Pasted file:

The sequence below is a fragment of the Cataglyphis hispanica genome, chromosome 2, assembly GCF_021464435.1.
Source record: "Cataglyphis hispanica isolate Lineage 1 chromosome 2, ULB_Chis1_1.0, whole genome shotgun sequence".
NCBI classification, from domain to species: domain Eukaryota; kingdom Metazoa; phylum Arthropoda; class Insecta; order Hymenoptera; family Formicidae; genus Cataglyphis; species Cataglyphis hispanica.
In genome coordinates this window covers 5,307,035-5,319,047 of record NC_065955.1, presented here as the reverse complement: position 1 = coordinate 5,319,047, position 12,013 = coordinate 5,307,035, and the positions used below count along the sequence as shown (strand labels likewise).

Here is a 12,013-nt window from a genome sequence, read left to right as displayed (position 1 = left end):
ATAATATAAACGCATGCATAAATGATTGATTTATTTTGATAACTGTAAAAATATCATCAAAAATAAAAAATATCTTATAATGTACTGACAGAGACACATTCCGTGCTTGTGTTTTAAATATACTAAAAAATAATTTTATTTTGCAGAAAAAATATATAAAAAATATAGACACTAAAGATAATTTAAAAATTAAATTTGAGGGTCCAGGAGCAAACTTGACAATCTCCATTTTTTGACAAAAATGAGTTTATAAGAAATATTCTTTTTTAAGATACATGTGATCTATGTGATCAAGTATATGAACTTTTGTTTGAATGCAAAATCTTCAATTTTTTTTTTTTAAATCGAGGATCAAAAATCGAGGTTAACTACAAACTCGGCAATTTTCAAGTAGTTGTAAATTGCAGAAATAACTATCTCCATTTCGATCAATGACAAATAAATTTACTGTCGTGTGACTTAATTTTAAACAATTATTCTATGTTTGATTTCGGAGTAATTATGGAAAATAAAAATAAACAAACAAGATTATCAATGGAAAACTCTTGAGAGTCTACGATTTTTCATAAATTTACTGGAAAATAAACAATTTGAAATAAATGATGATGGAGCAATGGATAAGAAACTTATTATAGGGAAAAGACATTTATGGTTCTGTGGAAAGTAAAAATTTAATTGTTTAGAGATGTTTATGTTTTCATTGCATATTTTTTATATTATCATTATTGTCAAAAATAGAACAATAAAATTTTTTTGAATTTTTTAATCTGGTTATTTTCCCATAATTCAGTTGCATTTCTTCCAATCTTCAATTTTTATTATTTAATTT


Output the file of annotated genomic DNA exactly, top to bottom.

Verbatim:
The sequence below is a fragment of the Cataglyphis hispanica genome, chromosome 2, assembly GCF_021464435.1.
Source record: "Cataglyphis hispanica isolate Lineage 1 chromosome 2, ULB_Chis1_1.0, whole genome shotgun sequence".
NCBI classification, from domain to species: domain Eukaryota; kingdom Metazoa; phylum Arthropoda; class Insecta; order Hymenoptera; family Formicidae; genus Cataglyphis; species Cataglyphis hispanica.
In genome coordinates this window covers 5,307,035-5,319,047 of record NC_065955.1, presented here as the reverse complement: position 1 = coordinate 5,319,047, position 12,013 = coordinate 5,307,035, and the positions used below count along the sequence as shown (strand labels likewise).

Here is a 12,013-nt window from a genome sequence, read left to right as displayed (position 1 = left end):
ATAATATAAACGCATGCATAAATGATTGATTTATTTTGATAACTGTAAAAATATCATCAAAAATAAAAAATATCTTATAATGTACTGACAGAGACACATTCCGTGCTTGTGTTTTAAATATACTAAAAAATAATTTTATTTTGCAGAAAAAATATATAAAAAATATAGACACTAAAGATAATTTAAAAATTAAATTTGAGGGTCCAGGAGCAAACTTGACAATCTCCATTTTTTGACAAAAATGAGTTTATAAGAAATATTCTTTTTTAAGATACATGTGATCTATGTGATCAAGTATATGAACTTTTGTTTGAATGCAAAATCTTCAATTTTTTTTTTTTAAATCGAGGATCAAAAATCGAGGTTAACTACAAACTCGGCAATTTTCAAGTAGTTGTAAATTGCAGAAATAACTATCTCCATTTCGATCAATGACAAATAAATTTACTGTCGTGTGACTTAATTTTAAACAATTATTCTATGTTTGATTTCGGAGTAATTATGGAAAATAAAAATAAACAAACAAGATTATCAATGGAAAACTCTTGAGAGTCTACGATTTTTCATAAATTTACTGGAAAATAAACAATTTGAAATAAATGATGATGGAGCAATGGATAAGAAACTTATTATAGGGAAAAGACATTTATGGTTCTGTGGAAAGTAAAAATTTAATTGTTTAGAGATGTTTATGTTTTCATTGCATATTTTTTATATTATCATTATTGTCAAAAATAGAACAATAAAATTTTTTTGAATTTTTTAATCTGGTTATTTTCCCATAATTCAGTTGCATTTCTTCCAATCTTCAATTTTTATTATTTAATTT